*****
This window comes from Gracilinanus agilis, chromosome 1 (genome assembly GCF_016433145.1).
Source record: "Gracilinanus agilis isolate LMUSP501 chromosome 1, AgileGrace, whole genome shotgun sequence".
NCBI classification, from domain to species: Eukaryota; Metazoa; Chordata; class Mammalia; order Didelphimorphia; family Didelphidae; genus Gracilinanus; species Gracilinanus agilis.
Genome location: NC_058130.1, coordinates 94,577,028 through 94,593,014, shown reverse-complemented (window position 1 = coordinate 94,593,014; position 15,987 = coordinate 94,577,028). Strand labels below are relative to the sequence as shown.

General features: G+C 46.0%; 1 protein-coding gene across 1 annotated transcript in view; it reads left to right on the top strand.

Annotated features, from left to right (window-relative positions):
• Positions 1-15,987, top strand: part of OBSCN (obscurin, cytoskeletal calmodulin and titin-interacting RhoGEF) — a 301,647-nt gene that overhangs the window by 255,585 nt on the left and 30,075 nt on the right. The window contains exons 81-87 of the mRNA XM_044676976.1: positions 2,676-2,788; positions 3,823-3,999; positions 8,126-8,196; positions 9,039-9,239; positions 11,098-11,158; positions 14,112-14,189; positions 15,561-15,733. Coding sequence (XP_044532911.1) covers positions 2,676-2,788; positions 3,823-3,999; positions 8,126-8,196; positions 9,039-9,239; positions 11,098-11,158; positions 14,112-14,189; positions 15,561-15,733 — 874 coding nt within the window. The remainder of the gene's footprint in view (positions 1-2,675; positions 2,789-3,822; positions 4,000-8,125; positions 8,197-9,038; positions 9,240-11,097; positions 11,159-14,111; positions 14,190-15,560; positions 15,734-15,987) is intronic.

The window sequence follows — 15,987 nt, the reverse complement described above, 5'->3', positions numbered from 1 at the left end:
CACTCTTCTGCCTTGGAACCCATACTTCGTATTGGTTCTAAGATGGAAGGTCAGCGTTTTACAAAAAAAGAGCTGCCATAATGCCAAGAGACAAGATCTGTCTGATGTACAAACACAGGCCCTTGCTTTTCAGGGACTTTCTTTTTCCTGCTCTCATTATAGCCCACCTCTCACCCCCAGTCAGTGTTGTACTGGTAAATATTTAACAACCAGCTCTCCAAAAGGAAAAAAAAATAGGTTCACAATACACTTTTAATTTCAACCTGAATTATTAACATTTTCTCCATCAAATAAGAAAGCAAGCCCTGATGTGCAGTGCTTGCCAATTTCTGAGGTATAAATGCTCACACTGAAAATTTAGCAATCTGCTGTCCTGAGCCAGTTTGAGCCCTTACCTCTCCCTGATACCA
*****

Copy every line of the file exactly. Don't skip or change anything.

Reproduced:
This window comes from Gracilinanus agilis, chromosome 1 (genome assembly GCF_016433145.1).
Source record: "Gracilinanus agilis isolate LMUSP501 chromosome 1, AgileGrace, whole genome shotgun sequence".
NCBI classification, from domain to species: Eukaryota; Metazoa; Chordata; class Mammalia; order Didelphimorphia; family Didelphidae; genus Gracilinanus; species Gracilinanus agilis.
Genome location: NC_058130.1, coordinates 94,577,028 through 94,593,014, shown reverse-complemented (window position 1 = coordinate 94,593,014; position 15,987 = coordinate 94,577,028). Strand labels below are relative to the sequence as shown.

General features: G+C 46.0%; 1 protein-coding gene across 1 annotated transcript in view; it reads left to right on the top strand.

Annotated features, from left to right (window-relative positions):
• Positions 1-15,987, top strand: part of OBSCN (obscurin, cytoskeletal calmodulin and titin-interacting RhoGEF) — a 301,647-nt gene that overhangs the window by 255,585 nt on the left and 30,075 nt on the right. The window contains exons 81-87 of the mRNA XM_044676976.1: positions 2,676-2,788; positions 3,823-3,999; positions 8,126-8,196; positions 9,039-9,239; positions 11,098-11,158; positions 14,112-14,189; positions 15,561-15,733. Coding sequence (XP_044532911.1) covers positions 2,676-2,788; positions 3,823-3,999; positions 8,126-8,196; positions 9,039-9,239; positions 11,098-11,158; positions 14,112-14,189; positions 15,561-15,733 — 874 coding nt within the window. The remainder of the gene's footprint in view (positions 1-2,675; positions 2,789-3,822; positions 4,000-8,125; positions 8,197-9,038; positions 9,240-11,097; positions 11,159-14,111; positions 14,190-15,560; positions 15,734-15,987) is intronic.

The window sequence follows — 15,987 nt, the reverse complement described above, 5'->3', positions numbered from 1 at the left end:
CACTCTTCTGCCTTGGAACCCATACTTCGTATTGGTTCTAAGATGGAAGGTCAGCGTTTTACAAAAAAAGAGCTGCCATAATGCCAAGAGACAAGATCTGTCTGATGTACAAACACAGGCCCTTGCTTTTCAGGGACTTTCTTTTTCCTGCTCTCATTATAGCCCACCTCTCACCCCCAGTCAGTGTTGTACTGGTAAATATTTAACAACCAGCTCTCCAAAAGGAAAAAAAAATAGGTTCACAATACACTTTTAATTTCAACCTGAATTATTAACATTTTCTCCATCAAATAAGAAAGCAAGCCCTGATGTGCAGTGCTTGCCAATTTCTGAGGTATAAATGCTCACACTGAAAATTTAGCAATCTGCTGTCCTGAGCCAGTTTGAGCCCTTACCTCTCCCTGATACCA